Dell 3330dn review
The 3330dn boats low printing costs plus good access and print security options, but print quality is below par
Review Date: 14 Jan 2010
Reviewed By: Dave Mitchell
Price when reviewed: £365 (£429 inc VAT)
Features & Design
Value for Money
Dell's latest workgroup laser may look a nondescript black cube, and yet it's anything but. This compact desktop box claims a high print speed of 38ppm, has a true top resolution of 1,200 x 1,200dpi and manages to squeeze in an integral duplex unit as well.
For such a high-speed laser the single 250-sheet standard tray is a bit miserly, but those with a big appetite for forests can cough up £89 for the extra 550-sheet lower tray. The printer only comes with 64MB of memory, but if you want more Dell charges a modest £18 for 256MB.
Printing costs are reasonable. Adding the cost of the imaging drum to the standard toner cartridge delivers a page for 1.5p. The high capacity cartridge drops this to just over a penny and you can lower these further by going for Dell's buy-and-return recycling option.
The lowest price drops to only 0.9p and to achieve this you'll need to send the cartridge back to Dell. We also noted that Dell doesn't engage in the dubious practice of shipping printers with half-full cartridges as you get a standard 7,000 page version included.
The printer's web console provides plenty of information about consumables but nothing about what jobs have been printed and who sent them. Print security is good though, as the driver allows you to assign a PIN to a job that must be entered at the printer's keypad to release it. You can also reserve jobs in the printer's memory for later printing and verify the first copy of multi-copy jobs before releasing the rest.
Access security to printer settings is tight as the 3330dn supports its own internal accounts, LDAP, Kerberos, passwords and PINs and you can decide which settings each user or group is allowed to view and change. A pity the manual doesn't bother to explain how to use any of them and even Lexmark's equivalent E360DN manual is equally blank on these valuable features.
Enterprise reviewsRead all the latest business news and reviews in our Enterprise section
In our real world tests the top print speed was only achievable using the 600dpi or 1,200IQ driver settings. A basic 38-page Word document was delivered in 59 seconds, and moving up to 1,200dpi dropped its speed to 19ppm. Duplexing the same document at 1,200IQ was a swift affair with it taking a shade over two minutes. Our heavy duty 24-page DTP document faired similarly, taking 75 seconds to complete at a true 1,200dpi.
We were hard pushed to see any differences between all three resolutions and although text was clean and sharp, print quality for photos, graphics and charts was unimpressive. Excessive banding was a problem and detail in darker areas of photos was non-existent. We fiddled with the driver's toner darkness setting but as more detail was revealed in these areas, the rest of the picture rapidly became washed out.
Despite its high print speed and comparatively low price, the 3330dn fails to shine in other key areas. If you want the best mono laser in this sector then check out the networked version of Kyocera's A-Listed FS-2020D as it's similarly priced, has even lower printing costs and better output quality.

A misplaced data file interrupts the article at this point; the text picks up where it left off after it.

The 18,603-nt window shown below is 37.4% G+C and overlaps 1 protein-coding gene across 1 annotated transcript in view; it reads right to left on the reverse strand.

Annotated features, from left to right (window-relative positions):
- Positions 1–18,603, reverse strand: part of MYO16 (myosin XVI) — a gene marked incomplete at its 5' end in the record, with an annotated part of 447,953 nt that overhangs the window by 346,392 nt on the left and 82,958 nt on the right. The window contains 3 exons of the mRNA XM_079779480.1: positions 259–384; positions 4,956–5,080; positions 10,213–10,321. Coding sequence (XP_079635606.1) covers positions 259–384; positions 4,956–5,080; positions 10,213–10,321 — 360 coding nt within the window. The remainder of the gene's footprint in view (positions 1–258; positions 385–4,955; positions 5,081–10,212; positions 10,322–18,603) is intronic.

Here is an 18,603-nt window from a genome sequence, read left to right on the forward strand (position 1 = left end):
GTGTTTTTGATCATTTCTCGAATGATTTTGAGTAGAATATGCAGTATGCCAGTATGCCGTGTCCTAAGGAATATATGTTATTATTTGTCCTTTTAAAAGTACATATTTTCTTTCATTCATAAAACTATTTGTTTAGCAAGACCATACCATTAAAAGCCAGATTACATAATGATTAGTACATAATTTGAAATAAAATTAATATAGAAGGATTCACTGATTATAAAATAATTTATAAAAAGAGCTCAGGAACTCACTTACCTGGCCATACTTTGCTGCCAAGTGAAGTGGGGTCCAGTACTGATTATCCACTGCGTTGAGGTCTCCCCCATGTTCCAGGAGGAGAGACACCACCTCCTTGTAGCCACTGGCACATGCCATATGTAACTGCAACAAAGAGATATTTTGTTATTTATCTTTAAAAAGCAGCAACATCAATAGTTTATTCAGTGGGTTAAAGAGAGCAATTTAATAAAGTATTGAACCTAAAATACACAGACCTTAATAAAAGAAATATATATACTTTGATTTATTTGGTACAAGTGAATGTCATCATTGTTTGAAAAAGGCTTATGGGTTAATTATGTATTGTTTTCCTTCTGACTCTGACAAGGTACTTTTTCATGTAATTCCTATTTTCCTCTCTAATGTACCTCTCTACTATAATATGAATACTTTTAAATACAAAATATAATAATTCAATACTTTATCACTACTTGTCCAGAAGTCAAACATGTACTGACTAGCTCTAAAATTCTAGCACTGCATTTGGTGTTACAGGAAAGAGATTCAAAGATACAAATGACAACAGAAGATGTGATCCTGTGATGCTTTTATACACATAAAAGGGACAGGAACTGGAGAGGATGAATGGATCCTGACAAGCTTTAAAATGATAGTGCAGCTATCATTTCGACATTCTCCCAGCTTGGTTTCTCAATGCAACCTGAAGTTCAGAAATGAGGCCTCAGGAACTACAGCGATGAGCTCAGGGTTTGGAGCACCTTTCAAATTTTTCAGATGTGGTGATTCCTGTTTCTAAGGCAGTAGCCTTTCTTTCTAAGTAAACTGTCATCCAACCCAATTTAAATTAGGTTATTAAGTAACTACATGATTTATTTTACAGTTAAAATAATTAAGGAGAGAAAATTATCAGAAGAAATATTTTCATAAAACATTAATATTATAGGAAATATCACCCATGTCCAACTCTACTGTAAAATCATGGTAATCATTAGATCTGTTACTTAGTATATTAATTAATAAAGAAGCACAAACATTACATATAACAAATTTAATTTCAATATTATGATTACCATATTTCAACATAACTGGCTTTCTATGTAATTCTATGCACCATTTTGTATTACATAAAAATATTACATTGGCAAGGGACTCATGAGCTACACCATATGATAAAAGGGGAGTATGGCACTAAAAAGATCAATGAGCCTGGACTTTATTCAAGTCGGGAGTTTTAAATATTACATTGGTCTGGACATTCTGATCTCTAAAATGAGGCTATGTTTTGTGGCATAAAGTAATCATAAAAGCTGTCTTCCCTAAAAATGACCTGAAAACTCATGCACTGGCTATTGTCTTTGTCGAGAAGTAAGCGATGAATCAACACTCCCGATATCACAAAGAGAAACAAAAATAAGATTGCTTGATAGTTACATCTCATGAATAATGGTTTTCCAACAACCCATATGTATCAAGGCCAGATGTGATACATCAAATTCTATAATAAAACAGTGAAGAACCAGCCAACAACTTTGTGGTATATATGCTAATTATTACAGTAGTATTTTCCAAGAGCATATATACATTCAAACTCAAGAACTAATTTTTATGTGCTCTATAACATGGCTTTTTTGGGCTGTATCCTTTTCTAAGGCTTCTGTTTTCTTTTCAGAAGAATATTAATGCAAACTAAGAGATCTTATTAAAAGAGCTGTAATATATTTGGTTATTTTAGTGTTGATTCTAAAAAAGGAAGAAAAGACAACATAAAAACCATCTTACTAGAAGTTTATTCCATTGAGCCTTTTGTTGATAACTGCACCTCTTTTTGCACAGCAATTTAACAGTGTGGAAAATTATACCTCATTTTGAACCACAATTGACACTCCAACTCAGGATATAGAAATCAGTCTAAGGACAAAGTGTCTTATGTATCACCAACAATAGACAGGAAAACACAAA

Author: Dave Mitchell
- BBC admits £100 million IT project was a "waste"
- IBM's Watson answers customers' questions
- New CEO reorganises Intel to target "new devices"
- Dell profits slide 79% amid buyout talks
- Forget cloud subscriptions: users prefer standard licences
- McAfee: cloud storage could help spread viruses
- Analysts question Windows 8 as UK PC shipments slump
- Google pools storage across Gmail and Drive
- Ofcom accused of killing off VoIP competition
- ShoreTel dock turns iPhones and iPads into desk phones
- Is it worth upgrading a media centre to Windows 8?
- Flickr redesign: is it enough to tempt photographers back?
- Hands on with the new Google Maps
- Nokia Lumia 925 review: first look
- Why I won't subscribe to Creative Cloud
- GoPro camera strapped to a remote-control helicopter: the ultimate boy's toy
- Acer Iconia A1 review: first look
- Acer Aspire P3 review: first look
- Acer Aspire R7 review: first look
- How we produce the PC Pro podcast
- Software subscriptions return us to a life of servitude
- How to get a job in cloud computing
- Are today's tech start-ups simply get-rich-quick schemes?
- Choosing the right tablet for business
- Best free antivirus for 2013
- The best business broadband: how to choose the right package
- Choosing your web hosting package: space, bandwidth, service-level agreements and email handling
- Windows Server 2012 features in-depth
- How to protect your business against spear phishing
- How to install virtual servers with Hyper-V
- The ICO's shame-faced u-turn on cookies
- Start8 and ModernMix: making Windows 8 work on a desktop
- How to boost your mobile reception
- How to fix Facebook: Social Fixer
- Taking the stress out of WordPress updates
- Where to download free web fonts
- Turn your tablet into a Sky+ remote control
- How to measure the success of a new IT system
- Three years on: the state of the tablet market
- Windows 8: what works and what doesn't
There are dozens of exciting prizes up for grabs on PC Pro Competitions. All our competitions are free to enter. Try your luck.ENTER NOW